CAMBRIDGE, MA—Turning candidate cell and gene therapies into commercial products will require innovation in manufacturing, according to Jenna Balestrini, Ph.D., a speaker at the upcoming CAR TCR Summit 2022 conference. Dr. Balestrini, a biomedical engineer and published researcher at Draper, says modular devices, new processing protocols and “technology agnostic” tools will contribute to the large-scale manufacturability of therapies.
Balestrini works in Draper’s Biomedical Solutions group, which provides devices and engineering services to manufacturers of cellular and gene therapy products. She will join the CAR TCR Summit conference as a speaker to discuss why breaking down the walls between discrete processes and accelerating manufacturing can bring us closer to solving complex challenges—including the future of patient care.
“AT CAR TCR Summit, I will address the interplay between technology designed for discrete processes and the desire of biopharmaceutical companies for simplified and scalable manufacturing. Currently, there is a drive toward modularity, especially among companies intending to bring their therapies to market. CAR TCR Summit will give us a chance to discuss a range of use cases,” said Balestrini. Balestrini’s research on cellular therapy manufacturing has appeared in Lab on a Chip and other publications.
Draper, long known as an engineering innovation firm, is expanding its bioprocessing business while pursuing a technology agnostic strategy that emphasizes innovation and flexibility. The company is a leader in the field, having made major contributions such as a microfluidic transduction device, acoustic microfluidic system, an electroporation module and an in-line buffer exchanger to increase efficiency of cell modification.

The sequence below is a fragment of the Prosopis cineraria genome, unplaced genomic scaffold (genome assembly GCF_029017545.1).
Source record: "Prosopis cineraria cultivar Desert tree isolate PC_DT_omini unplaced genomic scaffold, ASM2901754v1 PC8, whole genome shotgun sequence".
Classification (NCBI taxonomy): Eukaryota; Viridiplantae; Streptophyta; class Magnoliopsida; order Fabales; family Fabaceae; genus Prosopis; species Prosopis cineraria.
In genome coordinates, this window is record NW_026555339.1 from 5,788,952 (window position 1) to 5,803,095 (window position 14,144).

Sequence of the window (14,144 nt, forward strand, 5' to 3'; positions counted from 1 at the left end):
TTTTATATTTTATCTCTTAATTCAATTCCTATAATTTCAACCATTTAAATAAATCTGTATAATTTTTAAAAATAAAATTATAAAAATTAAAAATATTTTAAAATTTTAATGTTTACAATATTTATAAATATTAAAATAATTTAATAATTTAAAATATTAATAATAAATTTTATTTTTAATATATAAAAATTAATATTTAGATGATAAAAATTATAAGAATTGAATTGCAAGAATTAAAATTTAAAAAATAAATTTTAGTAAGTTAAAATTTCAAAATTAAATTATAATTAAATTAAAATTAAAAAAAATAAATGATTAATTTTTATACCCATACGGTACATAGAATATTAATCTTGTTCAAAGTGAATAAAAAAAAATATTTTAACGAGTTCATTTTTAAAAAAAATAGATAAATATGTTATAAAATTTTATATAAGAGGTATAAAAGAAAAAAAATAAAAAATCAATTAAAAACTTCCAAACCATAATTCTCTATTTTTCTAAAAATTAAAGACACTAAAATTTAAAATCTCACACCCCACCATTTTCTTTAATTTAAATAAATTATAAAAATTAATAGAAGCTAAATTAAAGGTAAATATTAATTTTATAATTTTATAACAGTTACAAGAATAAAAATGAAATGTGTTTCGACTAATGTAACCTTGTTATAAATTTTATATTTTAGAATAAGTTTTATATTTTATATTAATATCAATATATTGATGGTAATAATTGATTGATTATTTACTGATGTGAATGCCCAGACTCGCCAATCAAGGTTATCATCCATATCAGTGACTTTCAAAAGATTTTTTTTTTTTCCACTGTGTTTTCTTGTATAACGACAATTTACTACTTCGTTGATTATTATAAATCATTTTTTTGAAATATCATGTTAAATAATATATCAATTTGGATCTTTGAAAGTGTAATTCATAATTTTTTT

Today, biomanufacturing platforms make up a growing segment of the market for preclinical drug development. A sticking point for biomanufacturers has been the inability to build a scalable, automated, end-to-end manufacturing process. These pharmaceutical industry challenges highlight the need for a more integrated approach to drug discovery than many bioprocessing platforms can provide. The FDA has identified manufacturing cell therapies at scale as critical to bringing down the cost and increasing availability to patients.
“The way to give more patients access to life-saving therapies is by using a modular, closed, end-to-end bioprocessing system that’s capable of processing billions of cells in hours—enough to produce a treatment in a single, standard work shift,” says Balestrini, Draper’s Head of Strategy for Commercial Bio and Head of Cell Bioprocessing. “Biopharma companies in the process of critically evaluating and selecting cell bioprocessing capabilities for targeted therapeutics development are discovering the benefits of a single platform for bringing their cell and gene therapies from early research and discovery all the way through to commercialization.”
Draper is an engineering and science partner to several biopharmaceutical companies. Among its customers, the company provides technologies to enable the development of therapies to treat cancer and autoimmune diseases, with a primary focus on genetically engineered T cell and exosome-based therapies.
Numerous reports say the cell and gene therapy market is booming, with some estimates projecting revenues to reach $12 billion a year by 2025, up from $1 billion in 2018. Experts say the growth will rely on wider implementation of bioprocessing technologies such as single-use and in-line processing technologies.